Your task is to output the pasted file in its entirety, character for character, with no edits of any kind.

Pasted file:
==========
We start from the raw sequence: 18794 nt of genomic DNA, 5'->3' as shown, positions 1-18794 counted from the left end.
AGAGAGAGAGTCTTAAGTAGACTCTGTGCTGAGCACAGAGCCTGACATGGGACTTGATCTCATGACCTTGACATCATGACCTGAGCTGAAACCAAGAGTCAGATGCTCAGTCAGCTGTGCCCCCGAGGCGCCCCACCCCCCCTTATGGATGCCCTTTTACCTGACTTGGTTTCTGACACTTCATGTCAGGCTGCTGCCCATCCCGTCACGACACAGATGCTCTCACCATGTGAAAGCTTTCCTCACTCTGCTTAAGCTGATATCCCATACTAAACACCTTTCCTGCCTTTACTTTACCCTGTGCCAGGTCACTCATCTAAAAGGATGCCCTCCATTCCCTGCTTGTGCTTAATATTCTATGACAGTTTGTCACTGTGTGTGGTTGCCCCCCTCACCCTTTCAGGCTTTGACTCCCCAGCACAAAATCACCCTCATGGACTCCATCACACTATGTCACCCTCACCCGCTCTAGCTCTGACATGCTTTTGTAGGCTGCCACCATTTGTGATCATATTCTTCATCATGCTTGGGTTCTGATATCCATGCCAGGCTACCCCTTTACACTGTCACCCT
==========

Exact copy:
We start from the raw sequence: 18794 nt of genomic DNA, 5'->3' as shown, positions 1-18794 counted from the left end.
AGAGAGAGAGTCTTAAGTAGACTCTGTGCTGAGCACAGAGCCTGACATGGGACTTGATCTCATGACCTTGACATCATGACCTGAGCTGAAACCAAGAGTCAGATGCTCAGTCAGCTGTGCCCCCGAGGCGCCCCACCCCCCCTTATGGATGCCCTTTTACCTGACTTGGTTTCTGACACTTCATGTCAGGCTGCTGCCCATCCCGTCACGACACAGATGCTCTCACCATGTGAAAGCTTTCCTCACTCTGCTTAAGCTGATATCCCATACTAAACACCTTTCCTGCCTTTACTTTACCCTGTGCCAGGTCACTCATCTAAAAGGATGCCCTCCATTCCCTGCTTGTGCTTAATATTCTATGACAGTTTGTCACTGTGTGTGGTTGCCCCCCTCACCCTTTCAGGCTTTGACTCCCCAGCACAAAATCACCCTCATGGACTCCATCACACTATGTCACCCTCACCCGCTCTAGCTCTGACATGCTTTTGTAGGCTGCCACCATTTGTGATCATATTCTTCATCATGCTTGGGTTCTGATATCCATGCCAGGCTACCCCTTTACACTGTCACCCT